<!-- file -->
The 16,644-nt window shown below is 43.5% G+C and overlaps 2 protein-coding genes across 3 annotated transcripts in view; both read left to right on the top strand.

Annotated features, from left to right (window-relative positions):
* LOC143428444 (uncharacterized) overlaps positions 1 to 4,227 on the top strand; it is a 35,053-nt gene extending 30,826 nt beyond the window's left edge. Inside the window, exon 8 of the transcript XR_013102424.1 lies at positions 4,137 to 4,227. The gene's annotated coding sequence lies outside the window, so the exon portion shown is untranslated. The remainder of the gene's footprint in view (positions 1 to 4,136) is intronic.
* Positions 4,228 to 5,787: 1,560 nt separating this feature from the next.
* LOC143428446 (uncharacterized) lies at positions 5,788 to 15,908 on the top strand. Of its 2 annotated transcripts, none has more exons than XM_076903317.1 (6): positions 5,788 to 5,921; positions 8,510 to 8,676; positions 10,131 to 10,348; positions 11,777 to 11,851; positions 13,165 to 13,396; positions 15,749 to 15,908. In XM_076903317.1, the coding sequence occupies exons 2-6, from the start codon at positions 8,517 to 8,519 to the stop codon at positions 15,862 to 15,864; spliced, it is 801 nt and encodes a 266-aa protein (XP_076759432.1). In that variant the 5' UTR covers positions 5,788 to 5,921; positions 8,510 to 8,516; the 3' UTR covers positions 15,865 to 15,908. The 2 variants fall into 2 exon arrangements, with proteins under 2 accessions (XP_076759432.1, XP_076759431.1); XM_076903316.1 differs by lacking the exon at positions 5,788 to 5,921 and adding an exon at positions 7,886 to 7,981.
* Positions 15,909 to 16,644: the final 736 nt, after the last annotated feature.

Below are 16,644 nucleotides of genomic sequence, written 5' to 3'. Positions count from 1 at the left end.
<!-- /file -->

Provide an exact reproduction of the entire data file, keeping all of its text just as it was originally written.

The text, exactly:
The 16,644-nt window shown below is 43.5% G+C and overlaps 2 protein-coding genes across 3 annotated transcripts in view; both read left to right on the top strand.

Annotated features, from left to right (window-relative positions):
* LOC143428444 (uncharacterized) overlaps positions 1 to 4,227 on the top strand; it is a 35,053-nt gene extending 30,826 nt beyond the window's left edge. Inside the window, exon 8 of the transcript XR_013102424.1 lies at positions 4,137 to 4,227. The gene's annotated coding sequence lies outside the window, so the exon portion shown is untranslated. The remainder of the gene's footprint in view (positions 1 to 4,136) is intronic.
* Positions 4,228 to 5,787: 1,560 nt separating this feature from the next.
* LOC143428446 (uncharacterized) lies at positions 5,788 to 15,908 on the top strand. Of its 2 annotated transcripts, none has more exons than XM_076903317.1 (6): positions 5,788 to 5,921; positions 8,510 to 8,676; positions 10,131 to 10,348; positions 11,777 to 11,851; positions 13,165 to 13,396; positions 15,749 to 15,908. In XM_076903317.1, the coding sequence occupies exons 2-6, from the start codon at positions 8,517 to 8,519 to the stop codon at positions 15,862 to 15,864; spliced, it is 801 nt and encodes a 266-aa protein (XP_076759432.1). In that variant the 5' UTR covers positions 5,788 to 5,921; positions 8,510 to 8,516; the 3' UTR covers positions 15,865 to 15,908. The 2 variants fall into 2 exon arrangements, with proteins under 2 accessions (XP_076759432.1, XP_076759431.1); XM_076903316.1 differs by lacking the exon at positions 5,788 to 5,921 and adding an exon at positions 7,886 to 7,981.
* Positions 15,909 to 16,644: the final 736 nt, after the last annotated feature.

Below are 16,644 nucleotides of genomic sequence, written 5' to 3'. Positions count from 1 at the left end.